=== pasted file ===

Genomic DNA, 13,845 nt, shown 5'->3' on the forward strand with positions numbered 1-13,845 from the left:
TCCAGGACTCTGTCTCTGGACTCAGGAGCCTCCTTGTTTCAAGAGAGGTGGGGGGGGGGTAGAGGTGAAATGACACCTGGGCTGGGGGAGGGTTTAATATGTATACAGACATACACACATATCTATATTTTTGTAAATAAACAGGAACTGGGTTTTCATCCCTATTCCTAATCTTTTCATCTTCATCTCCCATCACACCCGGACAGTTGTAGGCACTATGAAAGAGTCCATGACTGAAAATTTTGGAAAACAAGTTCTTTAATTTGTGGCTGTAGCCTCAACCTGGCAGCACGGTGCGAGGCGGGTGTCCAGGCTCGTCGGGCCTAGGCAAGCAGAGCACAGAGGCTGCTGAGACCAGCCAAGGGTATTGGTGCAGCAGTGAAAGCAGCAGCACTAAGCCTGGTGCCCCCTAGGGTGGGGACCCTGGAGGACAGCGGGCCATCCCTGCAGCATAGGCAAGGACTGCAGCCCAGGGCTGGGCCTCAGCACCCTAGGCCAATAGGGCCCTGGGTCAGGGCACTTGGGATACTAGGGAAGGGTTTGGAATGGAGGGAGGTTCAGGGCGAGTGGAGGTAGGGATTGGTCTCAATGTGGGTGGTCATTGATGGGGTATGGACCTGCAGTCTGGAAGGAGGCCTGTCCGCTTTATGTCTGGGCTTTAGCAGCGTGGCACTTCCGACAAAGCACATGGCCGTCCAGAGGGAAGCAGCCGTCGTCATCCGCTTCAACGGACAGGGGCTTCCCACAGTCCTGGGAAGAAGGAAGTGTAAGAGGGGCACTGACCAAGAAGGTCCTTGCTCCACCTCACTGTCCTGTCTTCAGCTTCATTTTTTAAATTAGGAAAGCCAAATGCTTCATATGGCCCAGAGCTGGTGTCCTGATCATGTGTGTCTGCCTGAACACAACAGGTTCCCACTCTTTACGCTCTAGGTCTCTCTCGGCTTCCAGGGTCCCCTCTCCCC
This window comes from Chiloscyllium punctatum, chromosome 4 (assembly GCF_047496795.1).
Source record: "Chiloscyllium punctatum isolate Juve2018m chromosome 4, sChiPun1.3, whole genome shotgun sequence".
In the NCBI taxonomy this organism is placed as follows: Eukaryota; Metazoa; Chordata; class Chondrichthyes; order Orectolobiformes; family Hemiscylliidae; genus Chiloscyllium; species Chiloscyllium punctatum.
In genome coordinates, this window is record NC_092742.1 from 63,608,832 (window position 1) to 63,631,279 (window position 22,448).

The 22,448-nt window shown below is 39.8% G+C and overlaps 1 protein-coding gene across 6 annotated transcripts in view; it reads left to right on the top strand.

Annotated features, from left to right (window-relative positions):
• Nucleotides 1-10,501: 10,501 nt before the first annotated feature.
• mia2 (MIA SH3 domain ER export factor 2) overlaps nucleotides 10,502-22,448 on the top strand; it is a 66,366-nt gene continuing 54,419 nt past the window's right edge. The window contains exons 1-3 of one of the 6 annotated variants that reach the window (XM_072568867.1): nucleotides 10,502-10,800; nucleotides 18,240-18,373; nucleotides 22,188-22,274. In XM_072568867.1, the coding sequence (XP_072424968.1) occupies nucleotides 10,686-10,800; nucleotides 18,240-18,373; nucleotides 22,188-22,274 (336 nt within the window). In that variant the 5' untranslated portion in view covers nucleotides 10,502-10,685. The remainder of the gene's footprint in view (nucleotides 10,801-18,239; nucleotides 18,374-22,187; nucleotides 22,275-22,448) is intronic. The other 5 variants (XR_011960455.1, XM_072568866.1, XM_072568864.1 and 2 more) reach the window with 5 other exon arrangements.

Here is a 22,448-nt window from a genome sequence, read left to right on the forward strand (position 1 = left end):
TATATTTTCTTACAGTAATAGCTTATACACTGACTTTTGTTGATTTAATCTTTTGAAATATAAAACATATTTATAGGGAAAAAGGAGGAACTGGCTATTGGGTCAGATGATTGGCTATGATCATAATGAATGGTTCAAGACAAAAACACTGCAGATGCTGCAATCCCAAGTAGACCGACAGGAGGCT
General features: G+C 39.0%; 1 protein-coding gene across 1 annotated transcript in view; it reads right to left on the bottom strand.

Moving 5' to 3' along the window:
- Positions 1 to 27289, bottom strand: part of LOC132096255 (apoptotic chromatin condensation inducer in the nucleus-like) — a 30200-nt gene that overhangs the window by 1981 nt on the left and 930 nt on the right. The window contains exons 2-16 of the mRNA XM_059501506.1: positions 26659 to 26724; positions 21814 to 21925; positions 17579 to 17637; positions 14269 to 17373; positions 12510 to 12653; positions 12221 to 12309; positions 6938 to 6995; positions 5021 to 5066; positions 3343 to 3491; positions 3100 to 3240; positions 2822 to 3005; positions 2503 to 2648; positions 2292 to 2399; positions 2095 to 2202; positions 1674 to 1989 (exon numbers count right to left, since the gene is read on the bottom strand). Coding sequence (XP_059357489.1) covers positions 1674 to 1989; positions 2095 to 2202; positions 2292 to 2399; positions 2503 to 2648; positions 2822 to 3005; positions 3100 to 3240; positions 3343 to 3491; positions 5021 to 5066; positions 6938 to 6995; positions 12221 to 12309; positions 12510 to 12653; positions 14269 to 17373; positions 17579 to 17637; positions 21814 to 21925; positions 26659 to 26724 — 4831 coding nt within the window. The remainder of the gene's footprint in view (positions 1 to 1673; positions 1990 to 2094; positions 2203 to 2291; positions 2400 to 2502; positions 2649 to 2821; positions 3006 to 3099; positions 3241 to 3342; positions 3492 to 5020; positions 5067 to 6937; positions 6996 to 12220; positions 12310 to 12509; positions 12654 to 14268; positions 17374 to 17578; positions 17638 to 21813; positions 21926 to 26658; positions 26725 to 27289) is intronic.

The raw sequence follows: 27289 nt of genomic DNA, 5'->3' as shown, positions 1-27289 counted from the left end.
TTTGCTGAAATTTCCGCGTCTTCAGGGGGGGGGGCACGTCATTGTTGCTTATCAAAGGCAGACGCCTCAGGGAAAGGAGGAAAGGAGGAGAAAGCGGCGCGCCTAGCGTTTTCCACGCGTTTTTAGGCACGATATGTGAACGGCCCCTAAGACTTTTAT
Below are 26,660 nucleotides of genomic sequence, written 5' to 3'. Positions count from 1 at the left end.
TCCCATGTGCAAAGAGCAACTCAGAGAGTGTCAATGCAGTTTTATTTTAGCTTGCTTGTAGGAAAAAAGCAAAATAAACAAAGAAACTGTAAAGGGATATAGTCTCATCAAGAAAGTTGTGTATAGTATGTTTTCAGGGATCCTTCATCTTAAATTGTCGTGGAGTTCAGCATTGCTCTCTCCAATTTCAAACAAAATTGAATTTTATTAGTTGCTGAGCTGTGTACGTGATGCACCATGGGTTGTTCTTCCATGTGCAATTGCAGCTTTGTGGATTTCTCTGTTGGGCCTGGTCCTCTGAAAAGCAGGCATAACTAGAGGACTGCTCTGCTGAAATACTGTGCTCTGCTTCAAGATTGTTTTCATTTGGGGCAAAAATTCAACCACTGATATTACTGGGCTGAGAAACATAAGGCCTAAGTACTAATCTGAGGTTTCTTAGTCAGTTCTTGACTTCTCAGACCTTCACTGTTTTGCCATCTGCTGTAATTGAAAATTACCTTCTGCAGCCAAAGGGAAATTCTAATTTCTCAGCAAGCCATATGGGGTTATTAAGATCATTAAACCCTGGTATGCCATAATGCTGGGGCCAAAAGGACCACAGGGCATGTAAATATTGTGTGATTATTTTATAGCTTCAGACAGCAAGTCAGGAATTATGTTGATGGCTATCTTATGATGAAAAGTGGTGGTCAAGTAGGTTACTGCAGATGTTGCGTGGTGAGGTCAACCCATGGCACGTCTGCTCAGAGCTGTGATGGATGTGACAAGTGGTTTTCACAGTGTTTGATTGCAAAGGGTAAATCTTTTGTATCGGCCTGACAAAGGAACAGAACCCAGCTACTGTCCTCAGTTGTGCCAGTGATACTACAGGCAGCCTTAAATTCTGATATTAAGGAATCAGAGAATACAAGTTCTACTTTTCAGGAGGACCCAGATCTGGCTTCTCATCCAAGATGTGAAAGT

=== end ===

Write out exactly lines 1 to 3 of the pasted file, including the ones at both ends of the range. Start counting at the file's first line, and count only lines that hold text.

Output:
Genomic DNA, 13,845 nt, shown 5'->3' on the forward strand with positions numbered 1-13,845 from the left:
TCCAGGACTCTGTCTCTGGACTCAGGAGCCTCCTTGTTTCAAGAGAGGTGGGGGGGGGGTAGAGGTGAAATGACACCTGGGCTGGGGGAGGGTTTAATATGTATACAGACATACACACATATCTATATTTTTGTAAATAAACAGGAACTGGGTTTTCATCCCTATTCCTAATCTTTTCATCTTCATCTCCCATCACACCCGGACAGTTGTAGGCACTATGAAAGAGTCCATGACTGAAAATTTTGGAAAACAAGTTCTTTAATTTGTGGCTGTAGCCTCAACCTGGCAGCACGGTGCGAGGCGGGTGTCCAGGCTCGTCGGGCCTAGGCAAGCAGAGCACAGAGGCTGCTGAGACCAGCCAAGGGTATTGGTGCAGCAGTGAAAGCAGCAGCACTAAGCCTGGTGCCCCCTAGGGTGGGGACCCTGGAGGACAGCGGGCCATCCCTGCAGCATAGGCAAGGACTGCAGCCCAGGGCTGGGCCTCAGCACCCTAGGCCAATAGGGCCCTGGGTCAGGGCACTTGGGATACTAGGGAAGGGTTTGGAATGGAGGGAGGTTCAGGGCGAGTGGAGGTAGGGATTGGTCTCAATGTGGGTGGTCATTGATGGGGTATGGACCTGCAGTCTGGAAGGAGGCCTGTCCGCTTTATGTCTGGGCTTTAGCAGCGTGGCACTTCCGACAAAGCACATGGCCGTCCAGAGGGAAGCAGCCGTCGTCATCCGCTTCAACGGACAGGGGCTTCCCACAGTCCTGGGAAGAAGGAAGTGTAAGAGGGGCACTGACCAAGAAGGTCCTTGCTCCACCTCACTGTCCTGTCTTCAGCTTCATTTTTTAAATTAGGAAAGCCAAATGCTTCATATGGCCCAGAGCTGGTGTCCTGATCATGTGTGTCTGCCTGAACACAACAGGTTCCCACTCTTTACGCTCTAGGTCTCTCTCGGCTTCCAGGGTCCCCTCTCCCC
This window comes from Chiloscyllium punctatum, chromosome 4 (assembly GCF_047496795.1).